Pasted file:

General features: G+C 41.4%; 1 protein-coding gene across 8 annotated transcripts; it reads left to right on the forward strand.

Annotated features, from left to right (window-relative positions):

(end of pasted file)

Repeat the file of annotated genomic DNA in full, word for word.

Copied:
General features: G+C 41.4%; 1 protein-coding gene across 8 annotated transcripts; it reads left to right on the forward strand.

Annotated features, from left to right (window-relative positions):